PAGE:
The biggest difference between a symphony and a film score is that the symphony was created to stand on its own, to be the focal point of our attention. In comparison, a film score is meant to blend into the background of our attention adding to the emotional experience of the film without distracting from the story.
But film scores are unique an stimulating works of art that can be appreciated both as part of a film and on their own as a listening experience. Here are some ways you can deepen your appreciation and notice of film scores on the screen.
Music in movies is most often scored through entrance cues tied to particular things going on in scene. These cues can act the same way chapters used to work on DVDs dividing the film into its central beats. Most traditional three act films especially in the 90s can be read in this way.
Notice the music at the beginning of the film. How does it change to signal the significance of the inciting action? When is the next time the music’s character changes in a significant way? What does its timbre signal about the story on the screen?
Another way to notice music in film is through themes. In his book, Music and Mythmaking, Timothy E. Scheure dissects the early history of film themes as ways to short hand information to the audience about heroes, villains and damsels in distress. These themes can also be called leitmotifs. This is a technique where significant people, ideas, or objects, are assigned a particular arrangement of notes. Wagnerian operas first made this technique famous and it carried through to films as soon as they began to be scored. Howard Shore’s Lord of the Rings score makes excellent use of leitmotifs and if you watch the trilogy with attention to these themes, you will learn new things about the subtexts of the scenes that is not otherwise visible. If that sounds like too much of a commitment, just spend seven minutes watching this vid.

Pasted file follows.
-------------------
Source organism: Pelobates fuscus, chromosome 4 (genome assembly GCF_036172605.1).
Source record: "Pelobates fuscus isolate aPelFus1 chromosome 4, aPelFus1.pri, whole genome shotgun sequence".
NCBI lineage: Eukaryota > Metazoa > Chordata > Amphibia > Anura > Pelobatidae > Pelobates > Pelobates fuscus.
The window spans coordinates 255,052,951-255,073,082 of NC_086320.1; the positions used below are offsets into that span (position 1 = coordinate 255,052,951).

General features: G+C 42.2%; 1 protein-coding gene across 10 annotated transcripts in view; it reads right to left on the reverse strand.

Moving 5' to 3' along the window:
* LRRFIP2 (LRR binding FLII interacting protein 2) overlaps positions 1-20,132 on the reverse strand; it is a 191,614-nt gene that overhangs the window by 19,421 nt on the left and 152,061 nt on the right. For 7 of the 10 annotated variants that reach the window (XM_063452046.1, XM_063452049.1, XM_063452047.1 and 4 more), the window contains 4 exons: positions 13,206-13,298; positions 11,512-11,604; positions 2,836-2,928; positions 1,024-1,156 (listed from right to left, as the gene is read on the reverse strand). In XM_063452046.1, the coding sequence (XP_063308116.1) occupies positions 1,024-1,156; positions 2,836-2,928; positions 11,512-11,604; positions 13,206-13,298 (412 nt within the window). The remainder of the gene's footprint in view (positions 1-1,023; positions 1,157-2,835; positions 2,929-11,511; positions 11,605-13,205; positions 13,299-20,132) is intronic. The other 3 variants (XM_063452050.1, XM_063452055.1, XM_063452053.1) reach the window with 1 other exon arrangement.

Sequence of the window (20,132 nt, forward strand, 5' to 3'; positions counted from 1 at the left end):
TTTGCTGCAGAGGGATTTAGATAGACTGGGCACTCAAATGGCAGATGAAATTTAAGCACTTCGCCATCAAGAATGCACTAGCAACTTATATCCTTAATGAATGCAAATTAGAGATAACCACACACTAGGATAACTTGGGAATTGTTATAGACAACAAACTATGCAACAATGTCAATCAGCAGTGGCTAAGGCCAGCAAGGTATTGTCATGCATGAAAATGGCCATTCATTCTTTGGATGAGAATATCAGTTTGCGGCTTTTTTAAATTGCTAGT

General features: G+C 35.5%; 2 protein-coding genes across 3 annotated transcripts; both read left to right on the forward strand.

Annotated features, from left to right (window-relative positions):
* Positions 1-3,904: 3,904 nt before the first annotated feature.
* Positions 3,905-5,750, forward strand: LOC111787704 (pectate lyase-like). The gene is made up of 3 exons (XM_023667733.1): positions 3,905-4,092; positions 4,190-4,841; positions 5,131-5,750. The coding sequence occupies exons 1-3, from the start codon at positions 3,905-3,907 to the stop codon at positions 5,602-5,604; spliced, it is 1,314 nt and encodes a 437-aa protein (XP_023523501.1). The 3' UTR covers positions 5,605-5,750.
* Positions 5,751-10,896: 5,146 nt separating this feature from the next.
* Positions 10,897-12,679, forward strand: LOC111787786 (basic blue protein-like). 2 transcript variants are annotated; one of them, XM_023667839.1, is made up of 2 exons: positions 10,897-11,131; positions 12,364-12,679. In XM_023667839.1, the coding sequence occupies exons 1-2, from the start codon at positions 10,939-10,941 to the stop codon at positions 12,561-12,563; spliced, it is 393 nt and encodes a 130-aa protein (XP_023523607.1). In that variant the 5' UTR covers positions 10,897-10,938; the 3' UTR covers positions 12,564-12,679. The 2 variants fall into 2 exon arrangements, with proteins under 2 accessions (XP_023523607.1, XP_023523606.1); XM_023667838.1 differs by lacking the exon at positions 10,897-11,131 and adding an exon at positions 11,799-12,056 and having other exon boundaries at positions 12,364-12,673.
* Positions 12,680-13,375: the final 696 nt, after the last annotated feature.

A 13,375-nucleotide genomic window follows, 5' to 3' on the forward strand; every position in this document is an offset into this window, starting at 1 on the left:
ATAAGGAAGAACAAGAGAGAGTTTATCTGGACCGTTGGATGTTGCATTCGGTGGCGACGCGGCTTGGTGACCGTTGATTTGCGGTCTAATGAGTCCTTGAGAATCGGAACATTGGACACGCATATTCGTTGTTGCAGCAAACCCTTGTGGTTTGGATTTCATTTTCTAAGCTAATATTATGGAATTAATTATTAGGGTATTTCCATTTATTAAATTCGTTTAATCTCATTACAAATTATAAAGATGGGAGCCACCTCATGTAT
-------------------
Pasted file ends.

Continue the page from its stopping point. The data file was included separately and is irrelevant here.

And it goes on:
The last way to notice music in film is the contrast between diegetic (music heard by the characters) and non-diegetic music (music heard only by the audience.)
In Giuseppe Tornatore’s 1998 film, The Legend of 1900, the interplay between diegetic and non diegetic plays an important role in the texture and story of the film helping build the sense of the story as a fable that is both true and perhaps not so true.
When you notice music in a film does it exist for the characters or just the audience? How does it change in different roles?